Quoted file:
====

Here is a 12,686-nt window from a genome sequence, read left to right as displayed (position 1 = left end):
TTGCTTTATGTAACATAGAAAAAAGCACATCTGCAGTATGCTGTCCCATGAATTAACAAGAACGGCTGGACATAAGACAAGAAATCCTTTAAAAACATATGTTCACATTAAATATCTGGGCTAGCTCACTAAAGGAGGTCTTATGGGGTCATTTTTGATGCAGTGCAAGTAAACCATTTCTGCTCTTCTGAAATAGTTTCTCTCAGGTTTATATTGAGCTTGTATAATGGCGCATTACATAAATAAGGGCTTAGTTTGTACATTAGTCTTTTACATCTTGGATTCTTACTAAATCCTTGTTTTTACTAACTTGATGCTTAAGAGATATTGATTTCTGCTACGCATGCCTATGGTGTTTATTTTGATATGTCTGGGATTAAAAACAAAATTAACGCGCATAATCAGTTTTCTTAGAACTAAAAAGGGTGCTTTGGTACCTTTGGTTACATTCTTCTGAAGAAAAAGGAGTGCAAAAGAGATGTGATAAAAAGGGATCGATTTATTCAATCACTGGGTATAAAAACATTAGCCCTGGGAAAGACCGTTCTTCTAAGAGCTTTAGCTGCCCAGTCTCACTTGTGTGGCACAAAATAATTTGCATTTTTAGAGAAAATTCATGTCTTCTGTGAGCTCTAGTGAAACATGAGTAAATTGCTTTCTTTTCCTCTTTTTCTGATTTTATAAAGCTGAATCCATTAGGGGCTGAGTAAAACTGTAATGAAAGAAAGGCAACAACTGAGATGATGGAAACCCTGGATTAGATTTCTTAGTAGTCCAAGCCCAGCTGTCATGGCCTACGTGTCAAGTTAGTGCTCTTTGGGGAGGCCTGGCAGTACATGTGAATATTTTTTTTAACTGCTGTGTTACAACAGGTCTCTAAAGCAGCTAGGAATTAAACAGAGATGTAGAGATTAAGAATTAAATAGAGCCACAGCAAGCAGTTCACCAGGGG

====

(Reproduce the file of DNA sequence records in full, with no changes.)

Here is a 12,686-nt window from a genome sequence, read left to right as displayed (position 1 = left end):
TTGCTTTATGTAACATAGAAAAAAGCACATCTGCAGTATGCTGTCCCATGAATTAACAAGAACGGCTGGACATAAGACAAGAAATCCTTTAAAAACATATGTTCACATTAAATATCTGGGCTAGCTCACTAAAGGAGGTCTTATGGGGTCATTTTTGATGCAGTGCAAGTAAACCATTTCTGCTCTTCTGAAATAGTTTCTCTCAGGTTTATATTGAGCTTGTATAATGGCGCATTACATAAATAAGGGCTTAGTTTGTACATTAGTCTTTTACATCTTGGATTCTTACTAAATCCTTGTTTTTACTAACTTGATGCTTAAGAGATATTGATTTCTGCTACGCATGCCTATGGTGTTTATTTTGATATGTCTGGGATTAAAAACAAAATTAACGCGCATAATCAGTTTTCTTAGAACTAAAAAGGGTGCTTTGGTACCTTTGGTTACATTCTTCTGAAGAAAAAGGAGTGCAAAAGAGATGTGATAAAAAGGGATCGATTTATTCAATCACTGGGTATAAAAACATTAGCCCTGGGAAAGACCGTTCTTCTAAGAGCTTTAGCTGCCCAGTCTCACTTGTGTGGCACAAAATAATTTGCATTTTTAGAGAAAATTCATGTCTTCTGTGAGCTCTAGTGAAACATGAGTAAATTGCTTTCTTTTCCTCTTTTTCTGATTTTATAAAGCTGAATCCATTAGGGGCTGAGTAAAACTGTAATGAAAGAAAGGCAACAACTGAGATGATGGAAACCCTGGATTAGATTTCTTAGTAGTCCAAGCCCAGCTGTCATGGCCTACGTGTCAAGTTAGTGCTCTTTGGGGAGGCCTGGCAGTACATGTGAATATTTTTTTTAACTGCTGTGTTACAACAGGTCTCTAAAGCAGCTAGGAATTAAACAGAGATGTAGAGATTAAGAATTAAATAGAGCCACAGCAAGCAGTTCACCAGGGG